Interestingly enough, my friends who crave the stress of nearing deadlines spend their time in less engaging, but more time consuming activities. By that I mean they like to sit back and listen to or watch something mindlessly. One of my friends frequently does her homework while watching television, or doesn’t do her homework at all until her show is over. This is also a common trend with the popular movie and TV show website, Netflix. Thus, I started to make the connection that college students who plan to procrastinate engage in forms of technology use that do not require much work, but can fulfill long periods of time, like watching a movie or a music video on YouTube. Planned procrastinators need to have multiple distractions, so that they can actually get to the point of feeling as though everything is bearing down on them, which is why it makes sense that people who plan to procrastinate purposely seek out other ways to distract themselves, while other types of students who fall victim to procrastination have technology easily accessible.
Continuing off of this observation, the college students I observed who were trying but failing to get work done, always were working on their computers. As mentioned before, when students have access to the Internet when trying to accomplish a task on their computer, they are much less successful because they tend to go to other websites, instead of the ones they need to be using for their assignments. While some friends of mine were watching TV, my friends (including myself) had our computers open with the intentions of getting work done, but in most cases this led to surfing the Internet. Convenient technology creates easy ways for non-intentional procrastinators to become distracted, and lose track of the task at hand. It seemed to me that college students who don’t plan to procrastinate end up going to social media websites such as Facebook or Twitter, almost as though they are not aware of what they are doing. These convenient social media outlets provide quick distractions, which can buildup over the course of a few hours of trying to complete an assignment.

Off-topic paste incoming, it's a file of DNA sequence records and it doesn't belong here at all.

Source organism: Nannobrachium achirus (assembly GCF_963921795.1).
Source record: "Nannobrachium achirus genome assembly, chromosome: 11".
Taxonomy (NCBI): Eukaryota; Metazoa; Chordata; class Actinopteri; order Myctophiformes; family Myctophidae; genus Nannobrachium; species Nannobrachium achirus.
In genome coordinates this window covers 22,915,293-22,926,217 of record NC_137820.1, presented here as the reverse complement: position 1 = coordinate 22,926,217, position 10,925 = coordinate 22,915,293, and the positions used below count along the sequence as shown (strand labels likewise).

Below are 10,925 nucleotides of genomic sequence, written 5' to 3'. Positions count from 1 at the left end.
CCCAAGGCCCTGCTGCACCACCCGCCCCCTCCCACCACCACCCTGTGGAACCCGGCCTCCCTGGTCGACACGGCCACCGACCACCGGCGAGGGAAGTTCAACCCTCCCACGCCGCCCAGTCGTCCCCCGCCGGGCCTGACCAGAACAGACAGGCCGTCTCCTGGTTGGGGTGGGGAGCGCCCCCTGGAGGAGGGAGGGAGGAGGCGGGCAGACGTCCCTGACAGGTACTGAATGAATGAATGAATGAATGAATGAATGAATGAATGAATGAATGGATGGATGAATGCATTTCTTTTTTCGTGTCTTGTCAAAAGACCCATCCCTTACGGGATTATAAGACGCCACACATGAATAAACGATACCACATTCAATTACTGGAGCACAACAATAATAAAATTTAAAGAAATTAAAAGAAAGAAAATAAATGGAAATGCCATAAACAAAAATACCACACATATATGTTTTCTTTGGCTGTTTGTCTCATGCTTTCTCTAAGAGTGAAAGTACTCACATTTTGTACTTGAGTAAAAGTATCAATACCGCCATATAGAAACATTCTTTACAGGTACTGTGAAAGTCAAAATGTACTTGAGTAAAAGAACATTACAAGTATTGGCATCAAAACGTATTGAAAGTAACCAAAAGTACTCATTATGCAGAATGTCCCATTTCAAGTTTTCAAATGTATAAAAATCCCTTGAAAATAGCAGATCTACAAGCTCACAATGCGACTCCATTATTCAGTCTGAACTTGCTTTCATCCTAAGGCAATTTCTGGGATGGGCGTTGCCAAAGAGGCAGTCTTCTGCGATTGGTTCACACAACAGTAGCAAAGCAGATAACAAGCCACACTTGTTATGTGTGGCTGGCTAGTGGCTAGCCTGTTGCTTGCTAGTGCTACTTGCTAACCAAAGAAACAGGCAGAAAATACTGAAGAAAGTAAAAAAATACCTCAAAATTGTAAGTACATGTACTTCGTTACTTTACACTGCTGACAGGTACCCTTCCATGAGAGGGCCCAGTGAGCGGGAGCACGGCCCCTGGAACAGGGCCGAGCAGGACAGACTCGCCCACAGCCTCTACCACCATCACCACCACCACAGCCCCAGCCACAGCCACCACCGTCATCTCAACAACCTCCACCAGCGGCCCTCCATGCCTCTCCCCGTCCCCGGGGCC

In terms of the effects of technology use on different types of procrastinators, it is more healthy to plan to procrastinate and purposefully delay work, instead of finding oneself becoming distracted, and then frustrated due to the lack of work that was completed. Aforementioned students who intentionally delay work feel greater senses of relief once they turn an assignment in, whereas when technology devices overwhelm students trying to complete work the effects can be more detrimental on their mental, and physical health, due to the fact that this amount of stress was unintentional. Why is this important? It is important because college students need to recognize the signs of procrastination before the effects become too much to handle. Do they want to put off the work? Or would it be better to log out off all social media? Procrastination doesn’t have to be a bad thing, although before I began this essay I thought it was. I didn’t realize that people who intentionally delay their work could actually be better off mentally than those of us who try but fail to complete work early or on time. This was an important lesson for me to learn – to be able to differentiate between the different types of procrastination and know that there actually are benefits to procrastinating. Also, in the future when my friends are stressed out I will be able to acknowledge what kind of procrastinator they are, based on the ways they procrastinate. This will allow me to help give them advice in the future, which is really important to me, especially since they let me use their lifestyles as examples for my essay!
Overall, procrastination can be a hindrance to some and not others, but an increase in technology use such as Facebook, and text messaging, due to a desire to avoid work can lead to negative health effects for everybody. As technology becomes more prevalent in society, we need to learn how to focus our attention and get work done, so that we do not become a society full of humans with health problems due to increased technological use and extended deadlines. There are different forms of procrastination, some more positive than others, such as those who intend to delay their work, and know the exact consequences of these delays. If we figure out how to get the work done early, or specifically focus our procrastination habits in the way that planned procrastinators do, maybe technology as a form of procrastination wouldn’t be such a bad thing. My job right now though, as a student and a friend, will be to encourage my peers to start the work early, make lists, and focus on the rewards of completing work early. I was unaware that Facebook was the leading source of college student’s Internet use, and since learning that I feel as though I have been grouped in with everyone else. I have fallen subject to the procrastination disease, and in order to curve this from getting any worse I aim to decrease my Facebook use. Not enough people are aware of the health effects that procrastination can have on students, and I believe that if more people were aware of the effects of procrastination and continued technological use, more people would be changing their habits to induce and increase positive work ethics.